Some social media users have been conducting at-home lead tests on the popular Stanley tumblers. A few claim they have found the cups to contain lead, while other tests have been negative, per USA Today.
But what do experts have to say about this, and is there an actual risk to Stanley and other brands of tumblers?
What’s the lead used for?
Stanley cups and similar travel tumblers do, in fact, have lead sealed in the base.
According to CNN, lead is actually used as part of the tumbler’s vacuum insulation. The manufacturing process uses an industrial pellet to seal the insulation to the base, which does include lead.
So to prevent lead poisoning, the tumblers are covered by a layer of stainless steel to protect consumers.
The pellet, therefore, is sealed and inaccessible to liquids unless the steel barrier breaks off, which can be possible, but is “rare,” according to a Stanley spokesperson who spoke to NBC News.
A separate statement was shared to CNN. “Rest assured that no lead is present on the surface of any Stanley product that comes into contact with the consumer nor the contents of the product.”
The spokesperson who talked to NBC News expressed that the company is making an initiative to use alternative materials in the sealing process.
Is the contained amount of lead safe?
The New York Times featured Jack Caravanos, a professor of public health at New York University who conducted tests on three different Stanley cups using an X-ray fluorescence detector.
Caravanos revealed his device did not find lead “in any part of the cup.” He added that since the lead is sealed tightly, the lead is “very unlikely to ever be released from the cup and be made available for ingestion.”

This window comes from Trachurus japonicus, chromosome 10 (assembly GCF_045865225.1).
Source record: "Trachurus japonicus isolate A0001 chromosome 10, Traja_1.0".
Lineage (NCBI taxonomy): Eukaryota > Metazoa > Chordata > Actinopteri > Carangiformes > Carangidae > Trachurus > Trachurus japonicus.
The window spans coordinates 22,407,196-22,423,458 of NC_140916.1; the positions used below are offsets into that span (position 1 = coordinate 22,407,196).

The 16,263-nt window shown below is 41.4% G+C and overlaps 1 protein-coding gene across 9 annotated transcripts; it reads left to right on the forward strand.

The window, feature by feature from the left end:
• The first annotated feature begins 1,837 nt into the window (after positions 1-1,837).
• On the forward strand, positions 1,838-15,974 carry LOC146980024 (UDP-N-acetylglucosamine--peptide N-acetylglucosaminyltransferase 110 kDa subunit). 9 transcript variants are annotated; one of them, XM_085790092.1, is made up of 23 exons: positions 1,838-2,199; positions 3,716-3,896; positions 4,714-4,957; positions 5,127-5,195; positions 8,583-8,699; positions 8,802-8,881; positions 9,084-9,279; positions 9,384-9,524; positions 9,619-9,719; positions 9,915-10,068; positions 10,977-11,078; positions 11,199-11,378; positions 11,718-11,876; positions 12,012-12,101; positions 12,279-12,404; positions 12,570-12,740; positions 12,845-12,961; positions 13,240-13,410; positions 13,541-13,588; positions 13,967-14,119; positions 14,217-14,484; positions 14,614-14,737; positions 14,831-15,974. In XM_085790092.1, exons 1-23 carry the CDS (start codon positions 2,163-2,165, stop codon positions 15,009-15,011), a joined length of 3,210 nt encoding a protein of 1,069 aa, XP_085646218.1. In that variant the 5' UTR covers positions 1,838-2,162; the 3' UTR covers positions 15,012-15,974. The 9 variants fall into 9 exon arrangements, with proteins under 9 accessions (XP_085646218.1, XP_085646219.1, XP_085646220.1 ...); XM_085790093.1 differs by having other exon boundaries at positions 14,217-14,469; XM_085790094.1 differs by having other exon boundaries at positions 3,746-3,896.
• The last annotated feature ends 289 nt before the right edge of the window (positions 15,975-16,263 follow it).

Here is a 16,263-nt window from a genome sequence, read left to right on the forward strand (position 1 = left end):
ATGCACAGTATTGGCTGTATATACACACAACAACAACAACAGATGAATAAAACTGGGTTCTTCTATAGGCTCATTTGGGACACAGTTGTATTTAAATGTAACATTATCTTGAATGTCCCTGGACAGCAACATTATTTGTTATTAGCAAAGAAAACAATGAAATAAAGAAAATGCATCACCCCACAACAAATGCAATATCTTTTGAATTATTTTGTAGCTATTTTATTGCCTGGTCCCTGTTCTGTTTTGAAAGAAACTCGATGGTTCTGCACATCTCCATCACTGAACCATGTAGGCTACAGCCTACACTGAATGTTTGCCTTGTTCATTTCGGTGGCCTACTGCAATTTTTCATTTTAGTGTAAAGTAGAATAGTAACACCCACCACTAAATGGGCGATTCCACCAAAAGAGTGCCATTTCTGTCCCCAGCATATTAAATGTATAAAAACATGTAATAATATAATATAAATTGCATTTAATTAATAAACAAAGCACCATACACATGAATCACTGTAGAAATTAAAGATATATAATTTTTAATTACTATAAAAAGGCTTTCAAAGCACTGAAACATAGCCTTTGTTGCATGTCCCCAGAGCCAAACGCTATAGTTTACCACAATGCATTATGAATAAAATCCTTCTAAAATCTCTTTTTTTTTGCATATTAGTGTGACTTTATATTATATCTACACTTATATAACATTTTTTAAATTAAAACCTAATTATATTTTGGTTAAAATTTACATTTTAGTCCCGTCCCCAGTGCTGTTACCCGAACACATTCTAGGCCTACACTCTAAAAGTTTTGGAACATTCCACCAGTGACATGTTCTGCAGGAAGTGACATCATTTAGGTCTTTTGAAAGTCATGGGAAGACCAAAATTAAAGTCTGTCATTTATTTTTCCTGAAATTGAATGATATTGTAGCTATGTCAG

He also advises to refrain from using at-home lead tests currently on the market, as none are considered reliable or approved by the Environmental Protection Agency.
Can I get lead poisoning from my Stanley cup?
Ronnie Levin, a veteran scientist of EPA and instructor at Harvard T. H. Chan School of Public Health, told Today that if the stainless steel is intact and stays in place, then it’s OK to drink from.
However, it’s recommended by experts to be particularly careful if the barrier is not intact, especially if there can be a repeated exposure to lead.
“Though lead poisoning is unlikely to happen from a single instance, if a child puts the bottom of one of these cups against their mouth or rubs the surface with their fingers and then puts them in their mouth, contamination can occur,” Levin said.
Jenna Forsyth, a Ph.D. research scientist at Stanford University School of Medicine, added to Today that one instance of exposure may not do damage, but recurrent scenarios, such as scraping a tumbler across a hard surface, may result in tiny lead pieces flaking off.
Stanley is not the only tumbler company to have used lead in its product. CNN reported multiple cases of when similar products were recalled for excessive, potentially accessible amounts of lead.